Belfast Telegraph

Eastwood calls on unionists to vote for SDLP

By Noel McAdam

SDLP leader Colum Eastwood has urgently appealed for unionists to vote for his party in the General Election in the face of a resurgent Sinn Fein.

The Foyle MLA admitted that his party's three former MPs, along with candidates in the other 15 constituencies, are facing a "huge challenge" in the poll, now just three weeks away.

Speaking in South Down, where incumbent MP Margaret Ritchie is facing former Sinn Fein minister Chris Hazzard, Mr Eastwood said he wanted to make a special plea to unionists across the province.

His comments came after Gerry Adams called for a massive push to allow Sinn Fein to "make history" by seizing the constituency from the SDLP.

"In this historic constituency Sinn Fein won 19,083 votes in the Assembly election with Sinead Ennis and Chris Hazzard. That was a dramatic and significant increase," Mr Adams said.

"If we can get out the vote we received in the Assembly election, South Down can make history."

But Mr Eastwood attacked Sinn Fein's "tired and stale" policy of not taking its seats at Westminster and added: "I want to make this appeal directly to unionists. Although the SDLP is a nationalist party we represent everyone, and our MPs punch above their weight.

"If you are opposed to Brexit and to austerity, and you are a unionist, you should vote SDLP."

Although a nationalist party, he said the SDLP wanted to "stand up for everybody" and unlike abstentionist Sinn Fein would represent their constituents and attend House of Commons sessions in Westminster.

The SDLP chief said he understood the anger in the nationalist community and the demand from people to see genuine respect and equality. "But you don't get that by howling at the moon," he said.

"You have to turn up."

Outgoing SDLP MPs Alasdair McDonnell and Mark Durkan also attended the party's campaign launch in Newcastle to hear Mr Eastwood voice concern over a "creeping sense" that it will be all right if the Stormont Executive is not restored until the autumn.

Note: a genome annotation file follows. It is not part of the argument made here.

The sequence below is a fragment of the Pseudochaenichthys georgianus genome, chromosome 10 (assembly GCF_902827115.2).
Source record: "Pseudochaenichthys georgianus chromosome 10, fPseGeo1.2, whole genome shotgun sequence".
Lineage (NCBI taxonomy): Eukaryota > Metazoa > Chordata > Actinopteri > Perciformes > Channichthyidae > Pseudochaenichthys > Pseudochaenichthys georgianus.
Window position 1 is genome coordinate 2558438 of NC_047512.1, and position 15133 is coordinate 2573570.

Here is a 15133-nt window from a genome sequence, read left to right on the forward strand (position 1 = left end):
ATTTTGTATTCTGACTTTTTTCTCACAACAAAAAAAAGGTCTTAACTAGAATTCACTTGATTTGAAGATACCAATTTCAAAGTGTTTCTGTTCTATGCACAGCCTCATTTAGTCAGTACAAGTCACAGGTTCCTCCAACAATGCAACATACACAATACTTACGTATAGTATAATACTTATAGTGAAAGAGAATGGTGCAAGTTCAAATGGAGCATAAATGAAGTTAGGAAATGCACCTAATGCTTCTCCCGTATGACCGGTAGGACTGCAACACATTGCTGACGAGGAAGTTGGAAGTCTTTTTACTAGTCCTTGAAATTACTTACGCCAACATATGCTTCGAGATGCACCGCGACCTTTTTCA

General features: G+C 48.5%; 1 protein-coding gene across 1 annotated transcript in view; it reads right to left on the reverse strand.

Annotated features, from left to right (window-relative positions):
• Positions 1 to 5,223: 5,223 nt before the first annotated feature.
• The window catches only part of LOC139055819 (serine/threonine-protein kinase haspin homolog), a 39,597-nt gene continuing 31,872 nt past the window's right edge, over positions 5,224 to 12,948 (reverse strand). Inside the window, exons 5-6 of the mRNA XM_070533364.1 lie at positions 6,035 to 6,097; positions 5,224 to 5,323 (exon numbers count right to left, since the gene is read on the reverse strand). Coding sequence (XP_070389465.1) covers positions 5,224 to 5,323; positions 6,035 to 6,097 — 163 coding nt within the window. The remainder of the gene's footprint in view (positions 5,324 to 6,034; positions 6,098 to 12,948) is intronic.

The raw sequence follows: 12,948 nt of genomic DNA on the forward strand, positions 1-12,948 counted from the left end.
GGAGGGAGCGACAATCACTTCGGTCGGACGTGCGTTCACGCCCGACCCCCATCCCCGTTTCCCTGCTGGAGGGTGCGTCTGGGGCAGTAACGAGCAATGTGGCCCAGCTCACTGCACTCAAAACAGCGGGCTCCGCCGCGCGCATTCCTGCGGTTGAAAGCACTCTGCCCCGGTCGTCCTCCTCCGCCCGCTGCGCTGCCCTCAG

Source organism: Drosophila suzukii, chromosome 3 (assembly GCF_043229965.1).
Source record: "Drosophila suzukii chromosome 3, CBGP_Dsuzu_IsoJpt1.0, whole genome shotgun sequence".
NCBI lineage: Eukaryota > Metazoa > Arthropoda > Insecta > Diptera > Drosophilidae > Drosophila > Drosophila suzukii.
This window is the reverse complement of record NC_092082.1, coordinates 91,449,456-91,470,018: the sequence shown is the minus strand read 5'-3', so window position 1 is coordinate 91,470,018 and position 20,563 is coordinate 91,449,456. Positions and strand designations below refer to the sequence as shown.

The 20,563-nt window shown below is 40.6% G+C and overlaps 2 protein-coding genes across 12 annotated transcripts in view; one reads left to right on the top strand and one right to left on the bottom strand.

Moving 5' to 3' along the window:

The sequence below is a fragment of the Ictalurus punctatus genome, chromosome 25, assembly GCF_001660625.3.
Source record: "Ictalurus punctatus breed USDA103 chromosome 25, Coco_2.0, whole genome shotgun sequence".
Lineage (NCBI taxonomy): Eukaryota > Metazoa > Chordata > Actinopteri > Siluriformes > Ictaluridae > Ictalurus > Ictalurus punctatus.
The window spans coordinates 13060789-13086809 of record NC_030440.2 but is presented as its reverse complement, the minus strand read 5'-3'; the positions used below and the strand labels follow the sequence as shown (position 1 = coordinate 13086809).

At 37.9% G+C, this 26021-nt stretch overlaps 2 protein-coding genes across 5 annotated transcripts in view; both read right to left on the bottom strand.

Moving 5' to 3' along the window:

Despite a solid Assembly election, he said the General Election would be "a huge challenge". He added: "We don't take it lightly at all."

Mrs Ritchie and Mr McDonnell, and to an extent Mr Durkan, have all benefited to some extent in the past from unionists voting tactically. Mr Eastwood said elections in the province tended to be "more about beating people, it is more about winning".

"I don't think that either the DUP or Sinn Fein should be allowed to go away from this saying they have beaten the other. What we need to do is figure out a way of working," he continued.

"No government here can work if it is about nationalism trying to dominate unionism, or unionism trying to dominate nationalism. We have to make this place work.

"Brexit is happening, nobody is waiting on us, nobody is waiting on another election in the autumn. We need to get back around the table and do it."

The Foyle MLA said that on the key issue of Brexit the SDLP was part of a progressive alliance in the House of Commons including the Scottish Nationalists.

Attacking the approach of Sinn Fein as a "scorched earth" approach, he said: "This is a critical moment of choice for people in Northern Ireland and in particular for the nationalist community. A scorched earth policy by nationalism has never worked. It won't work now and it won't work in the future."

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